Making Policy Making Change. How Communities Are Taking Law into Their Own Hands. Kim Klein's Fundraising Series

  • ID: 2215900
  • Book
  • 178 Pages
  • John Wiley and Sons Ltd
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Throughout the country, activists are making change and getting it in writing. Read how community groups have successfully developed and promoted more than 1,000 local policies that have:
  • limited alcohol and tobacco billboards and liquor stores in low–income communities
  • won higher wages and more rights for workers under public contract
  • held corporations accountable for environmental damage
  • brought youth into the policy–setting process

By using case studies that focus on community organizing campaigns that created local policy, Themba provides an invaluable guidebook for activists. Written for social activists, community organizers, and students of social and public policy, she offers cogent and clear insights into how these successes can be translated to other social justice organizing.

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"This book has big concepts, insightful analysis, tested strategies and tactics, and numerous practical hints that are immediately useful. Most important, it provides stories from those who have learned lessons that you simply cannot afford to ignore. Do yourself and your cause a favor, take advantage of the experience captured here and avoid the pitfalls."––Lawrence Wallack, Professor of Public Health, UC Berkeley; co–author, News For A Change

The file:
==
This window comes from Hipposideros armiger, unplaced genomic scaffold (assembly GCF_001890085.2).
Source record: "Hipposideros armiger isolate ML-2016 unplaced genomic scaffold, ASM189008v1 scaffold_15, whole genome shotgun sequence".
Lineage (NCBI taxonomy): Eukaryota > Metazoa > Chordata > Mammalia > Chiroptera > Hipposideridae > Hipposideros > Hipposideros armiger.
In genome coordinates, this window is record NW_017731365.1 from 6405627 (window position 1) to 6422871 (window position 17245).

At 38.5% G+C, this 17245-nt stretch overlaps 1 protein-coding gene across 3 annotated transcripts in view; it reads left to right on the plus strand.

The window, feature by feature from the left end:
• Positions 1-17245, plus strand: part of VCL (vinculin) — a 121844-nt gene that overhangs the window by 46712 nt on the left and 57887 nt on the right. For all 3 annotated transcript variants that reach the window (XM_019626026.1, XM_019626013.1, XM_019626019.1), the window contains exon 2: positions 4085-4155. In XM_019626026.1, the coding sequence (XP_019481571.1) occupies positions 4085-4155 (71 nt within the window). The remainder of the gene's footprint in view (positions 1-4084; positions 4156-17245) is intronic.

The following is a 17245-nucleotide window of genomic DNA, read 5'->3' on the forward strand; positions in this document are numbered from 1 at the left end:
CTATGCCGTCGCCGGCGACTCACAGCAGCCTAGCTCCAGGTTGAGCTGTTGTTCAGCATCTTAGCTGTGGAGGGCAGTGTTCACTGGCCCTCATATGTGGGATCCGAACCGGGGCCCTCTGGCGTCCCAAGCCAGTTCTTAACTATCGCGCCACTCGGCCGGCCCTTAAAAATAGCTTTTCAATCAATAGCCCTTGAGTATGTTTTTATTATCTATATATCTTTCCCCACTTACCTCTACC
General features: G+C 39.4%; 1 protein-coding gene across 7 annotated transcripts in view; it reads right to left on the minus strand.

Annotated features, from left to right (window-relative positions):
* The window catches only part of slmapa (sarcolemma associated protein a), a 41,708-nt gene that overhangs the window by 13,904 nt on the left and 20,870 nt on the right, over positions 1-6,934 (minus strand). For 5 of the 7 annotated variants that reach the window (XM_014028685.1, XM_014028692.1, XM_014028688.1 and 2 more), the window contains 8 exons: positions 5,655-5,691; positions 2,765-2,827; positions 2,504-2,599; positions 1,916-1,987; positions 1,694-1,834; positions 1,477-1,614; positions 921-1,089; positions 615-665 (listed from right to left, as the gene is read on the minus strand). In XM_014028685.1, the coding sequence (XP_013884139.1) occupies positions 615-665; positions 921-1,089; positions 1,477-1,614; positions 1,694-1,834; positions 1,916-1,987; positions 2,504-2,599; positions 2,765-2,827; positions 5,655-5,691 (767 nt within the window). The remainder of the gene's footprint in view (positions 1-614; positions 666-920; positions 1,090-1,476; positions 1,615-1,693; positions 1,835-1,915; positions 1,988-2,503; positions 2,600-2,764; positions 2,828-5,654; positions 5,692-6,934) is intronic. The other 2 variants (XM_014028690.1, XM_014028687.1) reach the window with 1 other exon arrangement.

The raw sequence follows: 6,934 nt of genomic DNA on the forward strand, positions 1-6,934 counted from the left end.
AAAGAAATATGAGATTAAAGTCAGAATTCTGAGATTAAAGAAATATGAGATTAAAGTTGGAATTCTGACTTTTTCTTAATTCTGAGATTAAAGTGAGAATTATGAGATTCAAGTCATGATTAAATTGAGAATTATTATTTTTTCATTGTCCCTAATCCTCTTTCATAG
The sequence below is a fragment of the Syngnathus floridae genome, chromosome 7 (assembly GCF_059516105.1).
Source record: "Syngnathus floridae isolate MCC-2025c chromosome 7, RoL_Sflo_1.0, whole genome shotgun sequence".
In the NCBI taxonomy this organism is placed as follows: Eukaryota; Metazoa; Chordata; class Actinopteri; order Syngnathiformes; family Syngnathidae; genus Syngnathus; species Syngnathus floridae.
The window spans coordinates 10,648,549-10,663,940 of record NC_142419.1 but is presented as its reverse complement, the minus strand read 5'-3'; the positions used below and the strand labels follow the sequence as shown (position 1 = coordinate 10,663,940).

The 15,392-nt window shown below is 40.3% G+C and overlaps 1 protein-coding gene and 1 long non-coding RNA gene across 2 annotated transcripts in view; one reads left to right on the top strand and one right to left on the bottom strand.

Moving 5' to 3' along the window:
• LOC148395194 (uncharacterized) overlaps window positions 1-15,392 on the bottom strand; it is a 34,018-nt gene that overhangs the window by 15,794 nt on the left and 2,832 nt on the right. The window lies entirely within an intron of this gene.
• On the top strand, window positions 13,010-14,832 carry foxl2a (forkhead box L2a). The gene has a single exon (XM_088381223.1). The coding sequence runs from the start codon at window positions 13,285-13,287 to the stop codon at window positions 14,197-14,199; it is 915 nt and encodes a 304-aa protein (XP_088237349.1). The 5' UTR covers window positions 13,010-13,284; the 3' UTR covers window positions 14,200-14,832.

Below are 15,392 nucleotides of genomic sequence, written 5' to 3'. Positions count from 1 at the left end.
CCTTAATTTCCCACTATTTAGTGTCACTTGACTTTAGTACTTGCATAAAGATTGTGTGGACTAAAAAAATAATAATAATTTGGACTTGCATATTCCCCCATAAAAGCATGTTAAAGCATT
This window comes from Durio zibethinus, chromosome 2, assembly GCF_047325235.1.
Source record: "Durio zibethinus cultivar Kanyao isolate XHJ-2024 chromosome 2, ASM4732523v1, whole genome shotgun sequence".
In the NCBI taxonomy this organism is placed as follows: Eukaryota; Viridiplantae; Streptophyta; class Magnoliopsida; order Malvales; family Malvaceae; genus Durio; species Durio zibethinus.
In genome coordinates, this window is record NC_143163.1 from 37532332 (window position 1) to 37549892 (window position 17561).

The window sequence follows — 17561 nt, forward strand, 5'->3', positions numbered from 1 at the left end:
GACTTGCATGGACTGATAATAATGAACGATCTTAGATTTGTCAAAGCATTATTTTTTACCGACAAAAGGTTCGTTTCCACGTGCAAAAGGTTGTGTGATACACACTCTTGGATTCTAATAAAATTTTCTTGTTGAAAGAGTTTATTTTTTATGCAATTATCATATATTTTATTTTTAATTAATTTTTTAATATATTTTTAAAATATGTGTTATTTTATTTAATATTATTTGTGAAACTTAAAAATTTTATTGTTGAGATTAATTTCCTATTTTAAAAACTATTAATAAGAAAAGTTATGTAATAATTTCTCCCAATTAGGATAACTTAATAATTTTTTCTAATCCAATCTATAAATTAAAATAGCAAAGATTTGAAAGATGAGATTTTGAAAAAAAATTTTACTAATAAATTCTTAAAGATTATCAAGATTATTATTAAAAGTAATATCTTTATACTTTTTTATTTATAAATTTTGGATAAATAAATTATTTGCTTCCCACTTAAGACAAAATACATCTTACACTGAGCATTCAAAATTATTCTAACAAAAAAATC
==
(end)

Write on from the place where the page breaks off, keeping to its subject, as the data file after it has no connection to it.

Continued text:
"Full of practical "how–to" ideas for grassroots organizing to change public policy. An all–too–rare balance of realism and optimistic vision."––Elizabeth Martinez, author, DeColores Means All of Us: Latina Views for a Multi–Colored Century

"A much–needed life jacket for those committed to progressive social change. In a straightforward, full–blast recitation from one who knows, Makani Themba weaves powerful stories of grassroots struggles to shape and construct policy. Her stories of ordinary folks reaching extraordinary heights is indeed inspiring, encouraging and, thankfully, to more than a few, perhaps threatening. This book is a requiem for apathy and inaction."––Clarence Lusane, Assistant Professor, School of International Service, American University; author, Race & the Global Era: African Americans at the Millennium
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